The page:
The crisis-hit Olympic Council of Ireland has failed to fully back Pat Hickey amid growing speculation its older and newer board members are divided over the high-profile official.
The sporting organisation would not confirm full confidence in Mr Hickey last night, in the wake of a five-hour executive committee meeting over the affair.
Responding to the Irish Examiner — as a spokesperson for John Delaney refused to comment on a linked controversy surrounding the FAI chief executive or say he would assist Brazilian police if asked — the OCI would only say Mr Hickey has been a significant figure. He will appear in court today or tomorrow and will either be charged or released on bail
Despite being asked if Mr Hickey retains the organisation’s full support, the OCI declined to comment any further. “The OCI acknowledges the major contribution that Mr Hickey has made to the Olympic movement in Ireland and abroad over the past 30 years.
“We have no further comment to make given the legal proceedings underway in Rio. Mr Hickey is entitled to natural justice and due process,” a statement read.
The new OCI position comes exactly a week after acting president Willie O’Brien told reporters outside a Rio hospital where Mr Hickey was being monitored that the organisation will “defend ourselves to the hilt” when asked the same question.
It also follows a fraught five-hour meeting of its executive committee between 9pm on Sunday night and 2am on Monday morning in which the Irish Examiner understands a number of newer board members raised questions about the current leadership.
Speaking on his way into the meeting long-standing former general secretary Dermot Sherlock said his treatment was a “total and absolute disgrace”.
However, it is understood there is disquiet among newer members, with one source saying it was “deliberate” three appointed in 2014 — Sarah Keane, Cathal Ó Catháin and Robert Norwood — are leading the OCI’s new “crisis management” group and that it is “accepted” the old OCI is “dead”.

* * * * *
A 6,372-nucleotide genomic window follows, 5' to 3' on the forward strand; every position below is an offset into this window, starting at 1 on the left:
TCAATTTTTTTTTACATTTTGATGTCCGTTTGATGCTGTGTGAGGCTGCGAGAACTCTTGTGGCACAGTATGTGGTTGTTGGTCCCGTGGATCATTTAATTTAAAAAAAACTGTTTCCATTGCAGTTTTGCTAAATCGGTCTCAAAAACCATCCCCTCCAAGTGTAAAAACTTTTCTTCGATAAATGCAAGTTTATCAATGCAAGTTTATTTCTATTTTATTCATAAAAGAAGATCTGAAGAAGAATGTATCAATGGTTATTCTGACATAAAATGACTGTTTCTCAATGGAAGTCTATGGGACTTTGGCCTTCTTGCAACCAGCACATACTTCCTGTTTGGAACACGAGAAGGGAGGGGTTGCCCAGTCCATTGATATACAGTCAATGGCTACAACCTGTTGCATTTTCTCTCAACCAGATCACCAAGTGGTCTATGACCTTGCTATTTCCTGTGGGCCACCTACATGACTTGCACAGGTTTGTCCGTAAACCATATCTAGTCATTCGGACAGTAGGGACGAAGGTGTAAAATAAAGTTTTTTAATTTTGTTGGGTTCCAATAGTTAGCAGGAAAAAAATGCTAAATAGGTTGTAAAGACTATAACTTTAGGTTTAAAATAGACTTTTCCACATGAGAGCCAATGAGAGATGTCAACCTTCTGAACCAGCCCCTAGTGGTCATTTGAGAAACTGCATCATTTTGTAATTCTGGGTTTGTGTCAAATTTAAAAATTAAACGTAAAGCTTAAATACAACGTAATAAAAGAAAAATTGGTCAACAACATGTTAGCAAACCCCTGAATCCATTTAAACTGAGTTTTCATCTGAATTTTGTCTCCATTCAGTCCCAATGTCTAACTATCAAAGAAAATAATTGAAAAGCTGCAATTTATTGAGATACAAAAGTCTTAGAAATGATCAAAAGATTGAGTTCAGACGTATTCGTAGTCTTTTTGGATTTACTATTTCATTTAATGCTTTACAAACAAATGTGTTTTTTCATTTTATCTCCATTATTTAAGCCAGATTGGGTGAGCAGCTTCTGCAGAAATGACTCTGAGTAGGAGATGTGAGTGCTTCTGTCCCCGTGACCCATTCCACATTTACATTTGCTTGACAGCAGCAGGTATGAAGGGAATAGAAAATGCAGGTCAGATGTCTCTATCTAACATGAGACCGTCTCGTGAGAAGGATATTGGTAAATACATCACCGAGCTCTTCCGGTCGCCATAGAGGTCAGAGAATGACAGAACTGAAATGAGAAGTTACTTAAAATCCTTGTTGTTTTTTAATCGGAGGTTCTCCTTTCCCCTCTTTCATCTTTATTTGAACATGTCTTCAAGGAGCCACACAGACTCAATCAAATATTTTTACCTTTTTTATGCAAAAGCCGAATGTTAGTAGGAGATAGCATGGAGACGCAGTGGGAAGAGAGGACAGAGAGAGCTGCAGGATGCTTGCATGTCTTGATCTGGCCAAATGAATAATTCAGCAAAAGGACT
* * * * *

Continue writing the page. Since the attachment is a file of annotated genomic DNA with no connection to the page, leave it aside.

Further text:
Mr Hickey is due to appear in a Brazilian court today or tomorrow where he will be potentially charged with facilitating ticket touting, being involved in a cartel and ambush or illicit marketing — charges which carry a seven-year jail term.
His lawyers and those of fellow Irishman and THG director Kevin James Mallon — who has been in custody since being found with 781 OCI registered tickets in Rio on the opening day of the Olympic Games — say they believe both men may be released this week.
Brazilian police are also due to speak with three OCI officials — chef de mission Kevin Kilty, chief executive Stephen Martin and honorary general secretary Dermot Henihan — today after seizing their passports on Sunday in addition to an unspecific number of unsold OCI tickets.
They have also sought the passports of acting OCI president Willie O’Brien, Mr Hickey’s personal assistant Linda O’Reilly and OCI second vice president and FAI chief executive John Delaney.
All three are now in Ireland, with Mr Delaney not travelling to Brazil at any time during the games.
Meanwhile, Department of Transport and Sport officials have been in “constant contact” with Attorney General Máire Whelan to decide the terms of reference for its non-statutory inquiry announced last Friday.
Due to the Government decision to accept opposition input, it will be tomorrow at the earliest before Minister Shane Ross announces the former judge who will lead the investigation.
There is a growing belief the 12-week inquiry — which does not have powers to compel witnesses — will include previous Olympics, including London 2012.
Last night, ex-Brazilian football World Cup winner turned politician Romario confirmed the 2012 Olympics led him to alert police in his home country to a “ticket mafia” and that they “would also act during Rio 2016”.
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